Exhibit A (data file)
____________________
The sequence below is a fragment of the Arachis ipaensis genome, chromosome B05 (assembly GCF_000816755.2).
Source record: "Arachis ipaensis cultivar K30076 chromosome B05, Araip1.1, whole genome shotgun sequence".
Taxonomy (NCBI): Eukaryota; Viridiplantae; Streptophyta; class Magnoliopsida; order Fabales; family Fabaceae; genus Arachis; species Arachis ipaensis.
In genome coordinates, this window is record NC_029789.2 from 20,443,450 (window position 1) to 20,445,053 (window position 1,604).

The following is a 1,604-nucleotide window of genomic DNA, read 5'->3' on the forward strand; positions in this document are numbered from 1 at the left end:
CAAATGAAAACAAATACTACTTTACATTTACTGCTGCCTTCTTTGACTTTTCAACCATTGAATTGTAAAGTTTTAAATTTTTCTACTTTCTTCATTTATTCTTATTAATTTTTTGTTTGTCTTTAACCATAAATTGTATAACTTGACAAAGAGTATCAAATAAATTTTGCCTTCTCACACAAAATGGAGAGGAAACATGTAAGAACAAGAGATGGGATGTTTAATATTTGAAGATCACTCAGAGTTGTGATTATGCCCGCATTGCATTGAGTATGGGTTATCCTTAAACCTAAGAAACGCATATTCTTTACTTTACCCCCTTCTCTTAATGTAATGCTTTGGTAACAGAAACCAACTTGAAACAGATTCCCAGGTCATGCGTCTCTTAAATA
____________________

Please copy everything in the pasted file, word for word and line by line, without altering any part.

The sequence below is a fragment of the Arachis ipaensis genome, chromosome B05 (assembly GCF_000816755.2).
Source record: "Arachis ipaensis cultivar K30076 chromosome B05, Araip1.1, whole genome shotgun sequence".
Taxonomy (NCBI): Eukaryota; Viridiplantae; Streptophyta; class Magnoliopsida; order Fabales; family Fabaceae; genus Arachis; species Arachis ipaensis.
In genome coordinates, this window is record NC_029789.2 from 20,443,450 (window position 1) to 20,445,053 (window position 1,604).

The following is a 1,604-nucleotide window of genomic DNA, read 5'->3' on the forward strand; positions in this document are numbered from 1 at the left end:
CAAATGAAAACAAATACTACTTTACATTTACTGCTGCCTTCTTTGACTTTTCAACCATTGAATTGTAAAGTTTTAAATTTTTCTACTTTCTTCATTTATTCTTATTAATTTTTTGTTTGTCTTTAACCATAAATTGTATAACTTGACAAAGAGTATCAAATAAATTTTGCCTTCTCACACAAAATGGAGAGGAAACATGTAAGAACAAGAGATGGGATGTTTAATATTTGAAGATCACTCAGAGTTGTGATTATGCCCGCATTGCATTGAGTATGGGTTATCCTTAAACCTAAGAAACGCATATTCTTTACTTTACCCCCTTCTCTTAATGTAATGCTTTGGTAACAGAAACCAACTTGAAACAGATTCCCAGGTCATGCGTCTCTTAAATA